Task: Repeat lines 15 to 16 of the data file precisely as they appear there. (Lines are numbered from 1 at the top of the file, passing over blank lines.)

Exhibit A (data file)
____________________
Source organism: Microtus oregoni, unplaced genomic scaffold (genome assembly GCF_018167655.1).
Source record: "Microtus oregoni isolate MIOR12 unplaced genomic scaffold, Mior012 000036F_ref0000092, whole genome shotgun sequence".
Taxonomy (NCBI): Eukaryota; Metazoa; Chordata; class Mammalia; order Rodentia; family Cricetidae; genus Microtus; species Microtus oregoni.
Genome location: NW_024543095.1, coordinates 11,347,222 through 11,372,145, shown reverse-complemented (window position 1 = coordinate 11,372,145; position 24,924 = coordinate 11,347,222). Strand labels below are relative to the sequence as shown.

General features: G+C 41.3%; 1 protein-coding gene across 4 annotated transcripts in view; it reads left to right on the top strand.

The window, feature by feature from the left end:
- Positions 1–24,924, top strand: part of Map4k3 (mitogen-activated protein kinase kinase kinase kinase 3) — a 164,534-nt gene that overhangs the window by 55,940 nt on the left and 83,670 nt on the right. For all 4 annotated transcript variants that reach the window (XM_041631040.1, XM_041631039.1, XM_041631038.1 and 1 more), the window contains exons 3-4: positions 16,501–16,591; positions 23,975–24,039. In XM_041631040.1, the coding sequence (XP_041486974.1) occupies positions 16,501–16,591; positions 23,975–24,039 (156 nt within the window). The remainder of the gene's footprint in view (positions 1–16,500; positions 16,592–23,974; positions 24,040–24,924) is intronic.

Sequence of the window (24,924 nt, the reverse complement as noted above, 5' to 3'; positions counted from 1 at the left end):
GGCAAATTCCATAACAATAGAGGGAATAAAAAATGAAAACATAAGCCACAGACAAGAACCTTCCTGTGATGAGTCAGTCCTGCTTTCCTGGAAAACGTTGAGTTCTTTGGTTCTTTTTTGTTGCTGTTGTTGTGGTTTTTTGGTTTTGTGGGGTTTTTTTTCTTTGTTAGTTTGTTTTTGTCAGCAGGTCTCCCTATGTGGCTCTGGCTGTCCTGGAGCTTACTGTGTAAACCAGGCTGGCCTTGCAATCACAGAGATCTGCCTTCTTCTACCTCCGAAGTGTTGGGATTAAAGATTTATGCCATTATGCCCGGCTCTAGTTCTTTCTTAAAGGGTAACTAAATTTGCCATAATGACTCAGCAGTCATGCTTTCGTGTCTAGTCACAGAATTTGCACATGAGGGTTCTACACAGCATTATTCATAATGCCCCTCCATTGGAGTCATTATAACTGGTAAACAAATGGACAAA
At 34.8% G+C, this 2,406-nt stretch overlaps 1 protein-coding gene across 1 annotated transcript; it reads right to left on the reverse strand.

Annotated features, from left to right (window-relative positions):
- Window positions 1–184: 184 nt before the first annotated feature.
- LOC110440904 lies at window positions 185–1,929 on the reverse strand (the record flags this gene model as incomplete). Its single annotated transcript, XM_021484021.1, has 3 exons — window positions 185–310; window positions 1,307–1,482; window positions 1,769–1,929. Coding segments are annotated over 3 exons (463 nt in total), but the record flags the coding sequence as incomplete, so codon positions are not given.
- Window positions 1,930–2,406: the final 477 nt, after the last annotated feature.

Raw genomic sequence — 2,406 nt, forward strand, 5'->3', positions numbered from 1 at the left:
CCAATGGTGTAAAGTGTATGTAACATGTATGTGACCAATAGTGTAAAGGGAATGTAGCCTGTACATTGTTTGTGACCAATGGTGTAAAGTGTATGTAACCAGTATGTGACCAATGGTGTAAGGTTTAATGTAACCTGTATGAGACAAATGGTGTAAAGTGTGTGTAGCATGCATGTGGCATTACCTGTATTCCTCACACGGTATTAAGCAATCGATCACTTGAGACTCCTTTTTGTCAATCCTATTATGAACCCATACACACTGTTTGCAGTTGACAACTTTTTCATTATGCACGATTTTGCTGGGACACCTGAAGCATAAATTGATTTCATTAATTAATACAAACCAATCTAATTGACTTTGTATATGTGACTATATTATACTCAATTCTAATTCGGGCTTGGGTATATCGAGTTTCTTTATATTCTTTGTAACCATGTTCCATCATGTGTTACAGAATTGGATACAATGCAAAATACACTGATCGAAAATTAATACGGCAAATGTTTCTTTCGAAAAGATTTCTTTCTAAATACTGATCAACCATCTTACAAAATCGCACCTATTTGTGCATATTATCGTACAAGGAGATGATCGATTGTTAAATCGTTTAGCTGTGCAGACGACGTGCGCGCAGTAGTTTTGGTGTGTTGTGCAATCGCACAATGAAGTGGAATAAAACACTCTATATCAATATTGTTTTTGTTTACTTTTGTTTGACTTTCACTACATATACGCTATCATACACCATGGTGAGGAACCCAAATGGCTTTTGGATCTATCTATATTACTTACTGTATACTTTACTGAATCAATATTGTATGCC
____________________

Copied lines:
Raw genomic sequence — 2,406 nt, forward strand, 5'->3', positions numbered from 1 at the left:
CCAATGGTGTAAAGTGTATGTAACATGTATGTGACCAATAGTGTAAAGGGAATGTAGCCTGTACATTGTTTGTGACCAATGGTGTAAAGTGTATGTAACCAGTATGTGACCAATGGTGTAAGGTTTAATGTAACCTGTATGAGACAAATGGTGTAAAGTGTGTGTAGCATGCATGTGGCATTACCTGTATTCCTCACACGGTATTAAGCAATCGATCACTTGAGACTCCTTTTTGTCAATCCTATTATGAACCCATACACACTGTTTGCAGTTGACAACTTTTTCATTATGCACGATTTTGCTGGGACACCTGAAGCATAAATTGATTTCATTAATTAATACAAACCAATCTAATTGACTTTGTATATGTGACTATATTATACTCAATTCTAATTCGGGCTTGGGTATATCGAGTTTCTTTATATTCTTTGTAACCATGTTCCATCATGTGTTACAGAATTGGATACAATGCAAAATACACTGATCGAAAATTAATACGGCAAATGTTTCTTTCGAAAAGATTTCTTTCTAAATACTGATCAACCATCTTACAAAATCGCACCTATTTGTGCATATTATCGTACAAGGAGATGATCGATTGTTAAATCGTTTAGCTGTGCAGACGACGTGCGCGCAGTAGTTTTGGTGTGTTGTGCAATCGCACAATGAAGTGGAATAAAACACTCTATATCAATATTGTTTTTGTTTACTTTTGTTTGACTTTCACTACATATACGCTATCATACACCATGGTGAGGAACCCAAATGGCTTTTGGATCTATCTATATTACTTACTGTATACTTTACTGAATCAATATTGTATGCC